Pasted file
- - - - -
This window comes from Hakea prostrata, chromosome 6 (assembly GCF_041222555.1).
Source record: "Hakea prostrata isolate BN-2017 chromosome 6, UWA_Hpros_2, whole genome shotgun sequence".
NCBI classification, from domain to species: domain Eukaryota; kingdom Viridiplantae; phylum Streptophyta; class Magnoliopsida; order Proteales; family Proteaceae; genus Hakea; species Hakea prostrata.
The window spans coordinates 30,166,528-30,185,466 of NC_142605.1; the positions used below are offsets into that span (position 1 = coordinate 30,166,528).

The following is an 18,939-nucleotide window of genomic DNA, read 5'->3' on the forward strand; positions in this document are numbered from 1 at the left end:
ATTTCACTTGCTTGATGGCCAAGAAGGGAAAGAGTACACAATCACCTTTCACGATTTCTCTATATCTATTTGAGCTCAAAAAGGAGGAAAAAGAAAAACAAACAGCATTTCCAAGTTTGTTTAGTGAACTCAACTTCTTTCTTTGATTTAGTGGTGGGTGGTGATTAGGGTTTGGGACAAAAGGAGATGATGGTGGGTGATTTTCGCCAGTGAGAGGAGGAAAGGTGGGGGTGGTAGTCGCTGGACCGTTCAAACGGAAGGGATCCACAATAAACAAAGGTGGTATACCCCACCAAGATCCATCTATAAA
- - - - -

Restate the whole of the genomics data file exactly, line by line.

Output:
This window comes from Hakea prostrata, chromosome 6 (assembly GCF_041222555.1).
Source record: "Hakea prostrata isolate BN-2017 chromosome 6, UWA_Hpros_2, whole genome shotgun sequence".
NCBI classification, from domain to species: domain Eukaryota; kingdom Viridiplantae; phylum Streptophyta; class Magnoliopsida; order Proteales; family Proteaceae; genus Hakea; species Hakea prostrata.
The window spans coordinates 30,166,528-30,185,466 of NC_142605.1; the positions used below are offsets into that span (position 1 = coordinate 30,166,528).

The following is an 18,939-nucleotide window of genomic DNA, read 5'->3' on the forward strand; positions in this document are numbered from 1 at the left end:
ATTTCACTTGCTTGATGGCCAAGAAGGGAAAGAGTACACAATCACCTTTCACGATTTCTCTATATCTATTTGAGCTCAAAAAGGAGGAAAAAGAAAAACAAACAGCATTTCCAAGTTTGTTTAGTGAACTCAACTTCTTTCTTTGATTTAGTGGTGGGTGGTGATTAGGGTTTGGGACAAAAGGAGATGATGGTGGGTGATTTTCGCCAGTGAGAGGAGGAAAGGTGGGGGTGGTAGTCGCTGGACCGTTCAAACGGAAGGGATCCACAATAAACAAAGGTGGTATACCCCACCAAGATCCATCTATAAA